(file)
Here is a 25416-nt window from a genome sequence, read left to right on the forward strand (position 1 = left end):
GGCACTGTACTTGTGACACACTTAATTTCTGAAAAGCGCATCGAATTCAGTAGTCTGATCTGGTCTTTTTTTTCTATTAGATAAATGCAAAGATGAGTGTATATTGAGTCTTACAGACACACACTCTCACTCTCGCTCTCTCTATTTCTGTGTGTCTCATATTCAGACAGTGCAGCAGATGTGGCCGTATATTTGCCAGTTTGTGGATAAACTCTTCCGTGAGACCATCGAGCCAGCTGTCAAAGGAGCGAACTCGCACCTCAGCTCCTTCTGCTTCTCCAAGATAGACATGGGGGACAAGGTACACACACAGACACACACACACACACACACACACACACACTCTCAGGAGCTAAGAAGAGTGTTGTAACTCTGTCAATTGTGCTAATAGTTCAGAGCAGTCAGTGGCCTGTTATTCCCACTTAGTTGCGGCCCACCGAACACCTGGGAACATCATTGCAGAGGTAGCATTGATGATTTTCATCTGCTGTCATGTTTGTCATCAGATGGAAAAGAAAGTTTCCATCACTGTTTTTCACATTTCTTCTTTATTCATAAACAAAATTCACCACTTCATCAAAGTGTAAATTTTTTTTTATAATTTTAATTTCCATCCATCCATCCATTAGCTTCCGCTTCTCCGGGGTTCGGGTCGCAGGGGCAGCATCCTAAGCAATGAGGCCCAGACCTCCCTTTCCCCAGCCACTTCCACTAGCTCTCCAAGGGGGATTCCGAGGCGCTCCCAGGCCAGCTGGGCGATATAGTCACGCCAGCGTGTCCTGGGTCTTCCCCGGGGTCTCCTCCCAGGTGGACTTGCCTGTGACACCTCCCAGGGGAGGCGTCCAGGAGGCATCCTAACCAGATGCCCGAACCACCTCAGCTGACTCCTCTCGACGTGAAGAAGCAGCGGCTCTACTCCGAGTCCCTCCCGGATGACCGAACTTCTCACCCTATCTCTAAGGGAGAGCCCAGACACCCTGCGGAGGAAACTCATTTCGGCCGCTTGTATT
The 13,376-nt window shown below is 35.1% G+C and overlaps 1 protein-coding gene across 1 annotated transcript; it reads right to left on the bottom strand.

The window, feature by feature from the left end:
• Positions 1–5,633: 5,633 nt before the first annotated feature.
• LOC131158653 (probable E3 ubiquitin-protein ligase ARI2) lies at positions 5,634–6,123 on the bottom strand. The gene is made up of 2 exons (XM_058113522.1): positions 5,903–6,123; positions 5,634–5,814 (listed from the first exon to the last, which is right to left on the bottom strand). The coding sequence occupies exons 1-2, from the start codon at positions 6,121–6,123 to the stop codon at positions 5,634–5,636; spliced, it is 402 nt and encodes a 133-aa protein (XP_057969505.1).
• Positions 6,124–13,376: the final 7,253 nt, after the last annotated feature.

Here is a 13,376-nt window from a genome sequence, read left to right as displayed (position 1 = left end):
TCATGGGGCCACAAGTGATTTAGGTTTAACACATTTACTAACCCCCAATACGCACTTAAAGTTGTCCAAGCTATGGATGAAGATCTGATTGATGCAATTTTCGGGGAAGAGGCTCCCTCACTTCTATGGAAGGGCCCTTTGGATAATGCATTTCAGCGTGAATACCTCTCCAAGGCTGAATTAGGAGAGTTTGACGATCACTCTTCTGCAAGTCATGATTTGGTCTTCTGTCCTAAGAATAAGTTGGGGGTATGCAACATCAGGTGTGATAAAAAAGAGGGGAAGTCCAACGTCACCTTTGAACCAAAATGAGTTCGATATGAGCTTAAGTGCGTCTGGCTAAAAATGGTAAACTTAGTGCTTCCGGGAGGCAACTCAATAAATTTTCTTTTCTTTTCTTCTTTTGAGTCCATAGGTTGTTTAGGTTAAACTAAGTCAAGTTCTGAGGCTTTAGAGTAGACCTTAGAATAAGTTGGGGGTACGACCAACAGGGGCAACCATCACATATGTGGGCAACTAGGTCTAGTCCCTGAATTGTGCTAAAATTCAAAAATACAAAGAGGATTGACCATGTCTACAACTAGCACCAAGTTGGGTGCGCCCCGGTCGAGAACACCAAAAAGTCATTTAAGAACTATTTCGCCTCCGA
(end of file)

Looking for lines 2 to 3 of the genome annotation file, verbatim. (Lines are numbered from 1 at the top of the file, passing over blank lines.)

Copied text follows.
GGCACTGTACTTGTGACACACTTAATTTCTGAAAAGCGCATCGAATTCAGTAGTCTGATCTGGTCTTTTTTTTCTATTAGATAAATGCAAAGATGAGTGTATATTGAGTCTTACAGACACACACTCTCACTCTCGCTCTCTCTATTTCTGTGTGTCTCATATTCAGACAGTGCAGCAGATGTGGCCGTATATTTGCCAGTTTGTGGATAAACTCTTCCGTGAGACCATCGAGCCAGCTGTCAAAGGAGCGAACTCGCACCTCAGCTCCTTCTGCTTCTCCAAGATAGACATGGGGGACAAGGTACACACACAGACACACACACACACACACACACACACACACTCTCAGGAGCTAAGAAGAGTGTTGTAACTCTGTCAATTGTGCTAATAGTTCAGAGCAGTCAGTGGCCTGTTATTCCCACTTAGTTGCGGCCCACCGAACACCTGGGAACATCATTGCAGAGGTAGCATTGATGATTTTCATCTGCTGTCATGTTTGTCATCAGATGGAAAAGAAAGTTTCCATCACTGTTTTTCACATTTCTTCTTTATTCATAAACAAAATTCACCACTTCATCAAAGTGTAAATTTTTTTTTATAATTTTAATTTCCATCCATCCATCCATTAGCTTCCGCTTCTCCGGGGTTCGGGTCGCAGGGGCAGCATCCTAAGCAATGAGGCCCAGACCTCCCTTTCCCCAGCCACTTCCACTAGCTCTCCAAGGGGGATTCCGAGGCGCTCCCAGGCCAGCTGGGCGATATAGTCACGCCAGCGTGTCCTGGGTCTTCCCCGGGGTCTCCTCCCAGGTGGACTTGCCTGTGACACCTCCCAGGGGAGGCGTCCAGGAGGCATCCTAACCAGATGCCCGAACCACCTCAGCTGACTCCTCTCGACGTGAAGAAGCAGCGGCTCTACTCCGAGTCCCTCCCGGATGACCGAACTTCTCACCCTATCTCTAAGGGAGAGCCCAGACACCCTGCGGAGGAAACTCATTTCGGCCGCTTGTATT
The 13,376-nt window shown below is 35.1% G+C and overlaps 1 protein-coding gene across 1 annotated transcript; it reads right to left on the bottom strand.